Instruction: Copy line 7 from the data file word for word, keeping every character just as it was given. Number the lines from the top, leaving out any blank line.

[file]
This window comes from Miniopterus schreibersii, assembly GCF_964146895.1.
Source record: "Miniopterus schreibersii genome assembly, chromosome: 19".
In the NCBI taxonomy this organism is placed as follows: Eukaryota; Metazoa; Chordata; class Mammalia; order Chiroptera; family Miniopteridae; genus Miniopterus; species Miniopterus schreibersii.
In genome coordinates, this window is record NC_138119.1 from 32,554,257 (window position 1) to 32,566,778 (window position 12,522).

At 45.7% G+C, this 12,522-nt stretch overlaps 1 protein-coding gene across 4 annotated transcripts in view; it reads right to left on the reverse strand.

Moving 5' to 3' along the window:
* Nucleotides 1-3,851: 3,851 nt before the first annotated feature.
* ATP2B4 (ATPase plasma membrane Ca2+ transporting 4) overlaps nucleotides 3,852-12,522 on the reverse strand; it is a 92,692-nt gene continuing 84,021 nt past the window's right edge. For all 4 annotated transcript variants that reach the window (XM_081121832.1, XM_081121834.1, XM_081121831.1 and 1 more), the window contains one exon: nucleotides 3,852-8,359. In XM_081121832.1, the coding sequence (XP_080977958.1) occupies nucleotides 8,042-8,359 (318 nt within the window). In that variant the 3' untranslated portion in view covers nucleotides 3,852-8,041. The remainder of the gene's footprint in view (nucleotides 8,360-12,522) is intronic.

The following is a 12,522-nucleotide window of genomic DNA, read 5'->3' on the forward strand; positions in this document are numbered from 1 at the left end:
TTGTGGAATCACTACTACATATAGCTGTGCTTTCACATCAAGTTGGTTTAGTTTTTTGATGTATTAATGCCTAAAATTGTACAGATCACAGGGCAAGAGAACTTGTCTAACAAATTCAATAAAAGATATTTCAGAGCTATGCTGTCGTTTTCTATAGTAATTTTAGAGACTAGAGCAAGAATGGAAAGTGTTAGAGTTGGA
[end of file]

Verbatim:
* Nucleotides 1-3,851: 3,851 nt before the first annotated feature.